Explaining the purposes and policies to be served by the first meeting of creditors, the legislative history of the new rule is terse but clear. The Senate Report reads: “the purpose of the examination [of the debtor at the first meeting] is to enable creditors and the trustee to determine if assets have improperly been disposed of or concealed or if there are grounds for objecting to the discharge.” S.Rep. No. 989, 95th Cong., 2d Sess. 43, reprinted in 1978 U.S. Code Cong. Ad.News 5787, 5829. The wording of the House Report is virtually identical. H.R. Rep. No. 595, 95th

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Cong., 2d Sess. 332, reprinted in 1978 U.S. Code Cong. Ad.News 5963, 6288. Other authorities reflect a similar purpose. “The chief function of meetings of creditors is to provide the machinery for creditors to elect a trustee, examine the debtor, and be heard generally in an advisory capacity on questions concerning the administration of the estate.” 2 Collier on Bankruptcy, § 341.01 (15th ed. 1985). “The purpose of the meeting is to give creditors and the trustees an opportunity to examine the debtor in respect to the debtor’s acts, conduct, or property, or in respect to any other matter that may affect the administration of the estate or the debtor’s right to a discharge.” B. Weintraub A. Resnick, Bankruptcy Law Manual
§ 1.11[3] (1980).

Besides structuring the proceeding, the primary purpose of the first meeting of creditors is to provide the creditors with the opportunity to gather information on any point that may affect their interest, including, of course, the possibility of fraudulent transfers or other conduct that might suggest that an objection to the discharge is in order. The sixty-day period between the meeting and the deadline for objections allows the creditors time to obtain further information and to pursue disclosures made at the meeting before having to respond.

If Rule 4007(c) requires the complaint against dischargeability to be filed within sixty days after the date set for the first meeting of creditors, when the meeting takes place later, it creates a potential for abuse by the debtors, who may prevent the creditors from effectively exercising their right to object to the dischargeability of their claims against the estate.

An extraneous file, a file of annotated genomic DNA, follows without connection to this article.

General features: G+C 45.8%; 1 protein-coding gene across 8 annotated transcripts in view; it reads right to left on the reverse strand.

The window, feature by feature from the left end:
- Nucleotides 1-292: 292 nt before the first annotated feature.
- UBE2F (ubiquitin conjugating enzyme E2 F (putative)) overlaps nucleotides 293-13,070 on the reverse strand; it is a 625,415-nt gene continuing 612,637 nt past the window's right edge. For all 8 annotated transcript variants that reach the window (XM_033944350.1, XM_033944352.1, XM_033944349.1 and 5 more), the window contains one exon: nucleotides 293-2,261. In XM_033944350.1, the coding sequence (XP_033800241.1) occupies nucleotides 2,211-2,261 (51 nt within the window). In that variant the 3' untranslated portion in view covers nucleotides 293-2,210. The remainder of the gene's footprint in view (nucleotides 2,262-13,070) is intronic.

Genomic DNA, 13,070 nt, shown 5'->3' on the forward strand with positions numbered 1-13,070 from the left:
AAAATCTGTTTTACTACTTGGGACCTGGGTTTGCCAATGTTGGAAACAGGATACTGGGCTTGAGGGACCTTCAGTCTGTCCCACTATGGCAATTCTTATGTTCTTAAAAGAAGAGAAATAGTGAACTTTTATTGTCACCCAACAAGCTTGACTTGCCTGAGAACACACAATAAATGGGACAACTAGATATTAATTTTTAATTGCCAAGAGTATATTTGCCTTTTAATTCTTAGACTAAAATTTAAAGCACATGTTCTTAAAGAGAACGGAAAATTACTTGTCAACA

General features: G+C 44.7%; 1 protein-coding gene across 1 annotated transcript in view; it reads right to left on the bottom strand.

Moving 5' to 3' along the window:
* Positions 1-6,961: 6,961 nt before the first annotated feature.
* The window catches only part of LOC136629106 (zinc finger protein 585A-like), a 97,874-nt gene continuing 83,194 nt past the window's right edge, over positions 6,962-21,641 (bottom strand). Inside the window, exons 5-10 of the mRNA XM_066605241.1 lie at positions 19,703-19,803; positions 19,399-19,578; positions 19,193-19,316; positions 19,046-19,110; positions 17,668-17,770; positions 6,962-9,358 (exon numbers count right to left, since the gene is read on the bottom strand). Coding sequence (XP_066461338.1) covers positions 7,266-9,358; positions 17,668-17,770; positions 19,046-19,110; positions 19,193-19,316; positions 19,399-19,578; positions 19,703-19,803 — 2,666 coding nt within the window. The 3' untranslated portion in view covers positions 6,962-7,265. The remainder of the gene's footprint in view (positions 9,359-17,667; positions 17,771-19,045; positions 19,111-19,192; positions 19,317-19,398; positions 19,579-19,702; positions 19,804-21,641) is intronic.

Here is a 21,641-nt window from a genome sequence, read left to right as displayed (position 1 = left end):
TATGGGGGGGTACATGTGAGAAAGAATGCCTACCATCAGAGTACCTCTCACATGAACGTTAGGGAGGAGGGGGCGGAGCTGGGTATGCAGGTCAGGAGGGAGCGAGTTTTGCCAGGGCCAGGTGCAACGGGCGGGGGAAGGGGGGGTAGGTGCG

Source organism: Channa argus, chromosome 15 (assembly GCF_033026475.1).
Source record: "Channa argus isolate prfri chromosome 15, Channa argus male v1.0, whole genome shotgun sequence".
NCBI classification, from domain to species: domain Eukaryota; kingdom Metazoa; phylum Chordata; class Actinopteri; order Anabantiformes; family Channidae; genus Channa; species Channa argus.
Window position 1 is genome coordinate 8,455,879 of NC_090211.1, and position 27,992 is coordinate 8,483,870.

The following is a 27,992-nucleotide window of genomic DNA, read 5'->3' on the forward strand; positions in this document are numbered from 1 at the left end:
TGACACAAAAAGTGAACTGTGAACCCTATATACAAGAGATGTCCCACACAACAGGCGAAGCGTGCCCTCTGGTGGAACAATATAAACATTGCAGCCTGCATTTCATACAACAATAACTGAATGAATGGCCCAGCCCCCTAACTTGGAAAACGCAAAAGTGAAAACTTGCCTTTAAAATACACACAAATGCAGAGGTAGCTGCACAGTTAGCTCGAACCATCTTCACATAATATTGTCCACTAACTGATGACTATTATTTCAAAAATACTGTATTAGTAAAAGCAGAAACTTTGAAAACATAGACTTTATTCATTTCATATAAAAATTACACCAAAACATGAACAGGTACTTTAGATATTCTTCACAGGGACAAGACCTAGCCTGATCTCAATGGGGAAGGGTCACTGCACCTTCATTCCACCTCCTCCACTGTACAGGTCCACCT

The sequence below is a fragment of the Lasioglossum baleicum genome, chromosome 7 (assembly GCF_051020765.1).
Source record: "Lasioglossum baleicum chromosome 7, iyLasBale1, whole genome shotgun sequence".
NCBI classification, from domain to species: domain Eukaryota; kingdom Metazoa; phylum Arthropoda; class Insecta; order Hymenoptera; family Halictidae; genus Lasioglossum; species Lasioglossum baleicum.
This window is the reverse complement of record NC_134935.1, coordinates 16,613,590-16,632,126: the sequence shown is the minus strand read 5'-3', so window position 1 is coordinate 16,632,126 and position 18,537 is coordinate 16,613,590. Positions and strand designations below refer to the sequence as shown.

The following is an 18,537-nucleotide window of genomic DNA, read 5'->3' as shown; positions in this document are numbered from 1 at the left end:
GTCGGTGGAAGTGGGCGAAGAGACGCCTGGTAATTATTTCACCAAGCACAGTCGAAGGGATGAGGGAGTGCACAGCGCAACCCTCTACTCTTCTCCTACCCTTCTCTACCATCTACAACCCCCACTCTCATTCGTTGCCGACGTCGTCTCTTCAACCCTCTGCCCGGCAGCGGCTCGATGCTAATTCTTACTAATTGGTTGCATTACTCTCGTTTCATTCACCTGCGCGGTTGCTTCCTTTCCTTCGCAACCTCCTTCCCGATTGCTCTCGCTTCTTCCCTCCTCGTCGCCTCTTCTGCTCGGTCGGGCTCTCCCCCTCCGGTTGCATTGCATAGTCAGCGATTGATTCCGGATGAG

The correct interpretation of Rule 4007(c) was reached in th Keefe decision. In Keefe, the creditors’ meeting was held as scheduled, but the debtors failed to appear. After reviewing the legislative history the court explained:

When the debtor does not appear for examination on the date first set for the meeting, however, that date ceases to be a logical starting point for the filing of dischargeability complaints. Were the sixty-day period to begin on that date even if the debtor did not appear, it would force creditors to file complaints based upon speculation or to hold Rule 2004 examinations to obtain the information they needed. This would result in unnecessary examinations and complaints, much duplication of effort, and considerable expense.

To hold a meeting without the debtors is a farce; to hold it after two-thirds of the allowed time has elapsed is a fraud. The sixty-day period of Rule 4007(c) begins to run from the date on which the first meeting takes place.

Allegheny has also moved for leave to amend its complaint against dischargeability to include allegations of fraud. Leave to amend the complaint will be granted.